March 20 The Regional Food Bank of Oklahoma’s food-tasting event features creative dishes from some of the city’s finest chefs at the National Cowboy & Western Heritage Museum to benefit the Food for Kids Backpack Program. www. regionalfoodbank.org

Garden Party March 22 Brunch is served with a side of silent and live auctions at the Cox Business Center to support the Little Light House school for children with disabilities. www.littlelighthouse.org Oklahoma City Ballet Gala

March 22 Storybook fantasy is the backdrop of Oklahoma City Ballet’s 2014 gala at Oklahoma City Golf and Country Club that includes cocktails, auctions and live performances. www.okcballet.com

The “Chair”ity Event March 22 Local artists get crafty to paint a variety of Oklahoma themes and images on wooden chairs that will be auctioned to the public to help the Mental Health Association of Central Oklahoma. www.mentalhealthok.org

Allan Houser and His Students Thru May 11 The National Cowboy & Western Heritage Museum honors the late Apache artist Allan Houser on his 100th birthday with an exhibit of his work from the permanent collection as well as those by artists he mentored. www. nationalcowboymuseum.org

Form and Line: Allan Houser’s Sculpture and Drawings Thru June 29 Just one of

Kwero 2014: Ripple March 1 The silent auction, cocktail hour, live auction and special gourmet dinner featuring six top chefs take place at the Cox Business Center and benefits Project Hope Worldwide, which provides help, education and development to vulnerable children in poverty around the world. www.projecthopeworldwide.org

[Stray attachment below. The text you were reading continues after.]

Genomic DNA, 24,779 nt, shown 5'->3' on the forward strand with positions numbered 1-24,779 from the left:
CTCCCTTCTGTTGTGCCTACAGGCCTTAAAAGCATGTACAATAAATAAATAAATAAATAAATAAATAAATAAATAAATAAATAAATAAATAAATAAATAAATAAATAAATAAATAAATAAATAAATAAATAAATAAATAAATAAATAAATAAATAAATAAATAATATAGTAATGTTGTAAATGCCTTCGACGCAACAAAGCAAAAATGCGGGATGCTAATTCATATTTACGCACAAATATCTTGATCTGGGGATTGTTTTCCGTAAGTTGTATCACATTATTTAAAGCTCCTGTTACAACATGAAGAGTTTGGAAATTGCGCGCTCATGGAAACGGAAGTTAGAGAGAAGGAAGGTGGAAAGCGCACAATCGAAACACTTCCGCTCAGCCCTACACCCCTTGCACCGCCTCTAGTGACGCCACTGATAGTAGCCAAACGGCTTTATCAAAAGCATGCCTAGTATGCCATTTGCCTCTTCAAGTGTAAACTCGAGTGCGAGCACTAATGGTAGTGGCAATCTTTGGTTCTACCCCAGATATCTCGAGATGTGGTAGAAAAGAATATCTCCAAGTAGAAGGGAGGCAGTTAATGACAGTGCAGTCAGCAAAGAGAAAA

Champions of Youth Gala March 22 The Boys & Girls Club of Oklahoma County thanks individuals and corporations for their contribution to community and youth. Dinner, dancing and auctions will be at the National Cowboy & Western Heritage Museum. www. bgcokc.org

Unexpected Thru May 11 Philbrook Downtown takes a look at Vernacular Photography from the Collection of Marc Boone Fitzerman as it examines line between a photo by a citizen photographer and art. www. philbrook.org

Making Change

Sip For Sight Gala March 1 The night of fun and wine tasting at the Hyatt Regency benefits Prevent Blindness Oklahoma, which provides vision screening for children and vouchers for exams and glasses. www.preventblindnessok.org

Annual Distinguished Service Awards Luncheon March 26 Awards and honors will be

Wye Mountain Daffodil Festival

many institutions across the state celebrating Allan Houser’s 100th birthday, Gilcrease Museum exhibits work of the Chiricahua Apache artist. www.gilcrease. utulsa.edu

Thru June 30 The National Cowboy & Western Heritage Museum tells the stories behind groundbreaking coin designs by sculptors Laura Garden Fraser and Glenna Goodacre and the impact on currency. www.nationalcowboymuseum.org

First Friday Gallery Walk